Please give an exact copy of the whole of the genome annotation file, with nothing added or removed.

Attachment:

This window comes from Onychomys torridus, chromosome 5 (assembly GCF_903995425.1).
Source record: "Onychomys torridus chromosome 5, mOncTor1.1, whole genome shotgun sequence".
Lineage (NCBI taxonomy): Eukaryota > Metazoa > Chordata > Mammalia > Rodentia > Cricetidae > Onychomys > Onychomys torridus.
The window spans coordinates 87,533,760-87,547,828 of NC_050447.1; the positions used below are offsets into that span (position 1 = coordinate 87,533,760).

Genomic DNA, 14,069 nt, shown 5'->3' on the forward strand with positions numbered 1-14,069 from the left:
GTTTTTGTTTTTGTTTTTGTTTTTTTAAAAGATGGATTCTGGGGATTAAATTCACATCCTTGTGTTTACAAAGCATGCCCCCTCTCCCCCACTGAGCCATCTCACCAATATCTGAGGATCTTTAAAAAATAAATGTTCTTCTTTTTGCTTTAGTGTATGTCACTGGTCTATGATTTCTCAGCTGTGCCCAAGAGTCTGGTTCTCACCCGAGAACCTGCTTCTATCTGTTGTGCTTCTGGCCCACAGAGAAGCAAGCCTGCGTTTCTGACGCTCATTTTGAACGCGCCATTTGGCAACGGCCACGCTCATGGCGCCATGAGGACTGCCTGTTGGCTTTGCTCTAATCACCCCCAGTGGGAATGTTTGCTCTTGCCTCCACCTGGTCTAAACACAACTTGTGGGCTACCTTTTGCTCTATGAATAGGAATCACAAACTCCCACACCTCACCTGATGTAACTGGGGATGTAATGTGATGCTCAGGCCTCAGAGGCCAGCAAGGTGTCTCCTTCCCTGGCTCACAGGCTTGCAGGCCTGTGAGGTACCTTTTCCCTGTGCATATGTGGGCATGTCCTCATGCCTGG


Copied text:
This window comes from Onychomys torridus, chromosome 5 (assembly GCF_903995425.1).
Source record: "Onychomys torridus chromosome 5, mOncTor1.1, whole genome shotgun sequence".
Lineage (NCBI taxonomy): Eukaryota > Metazoa > Chordata > Mammalia > Rodentia > Cricetidae > Onychomys > Onychomys torridus.
The window spans coordinates 87,533,760-87,547,828 of NC_050447.1; the positions used below are offsets into that span (position 1 = coordinate 87,533,760).

Genomic DNA, 14,069 nt, shown 5'->3' on the forward strand with positions numbered 1-14,069 from the left:
GTTTTTGTTTTTGTTTTTGTTTTTTTAAAAGATGGATTCTGGGGATTAAATTCACATCCTTGTGTTTACAAAGCATGCCCCCTCTCCCCCACTGAGCCATCTCACCAATATCTGAGGATCTTTAAAAAATAAATGTTCTTCTTTTTGCTTTAGTGTATGTCACTGGTCTATGATTTCTCAGCTGTGCCCAAGAGTCTGGTTCTCACCCGAGAACCTGCTTCTATCTGTTGTGCTTCTGGCCCACAGAGAAGCAAGCCTGCGTTTCTGACGCTCATTTTGAACGCGCCATTTGGCAACGGCCACGCTCATGGCGCCATGAGGACTGCCTGTTGGCTTTGCTCTAATCACCCCCAGTGGGAATGTTTGCTCTTGCCTCCACCTGGTCTAAACACAACTTGTGGGCTACCTTTTGCTCTATGAATAGGAATCACAAACTCCCACACCTCACCTGATGTAACTGGGGATGTAATGTGATGCTCAGGCCTCAGAGGCCAGCAAGGTGTCTCCTTCCCTGGCTCACAGGCTTGCAGGCCTGTGAGGTACCTTTTCCCTGTGCATATGTGGGCATGTCCTCATGCCTGG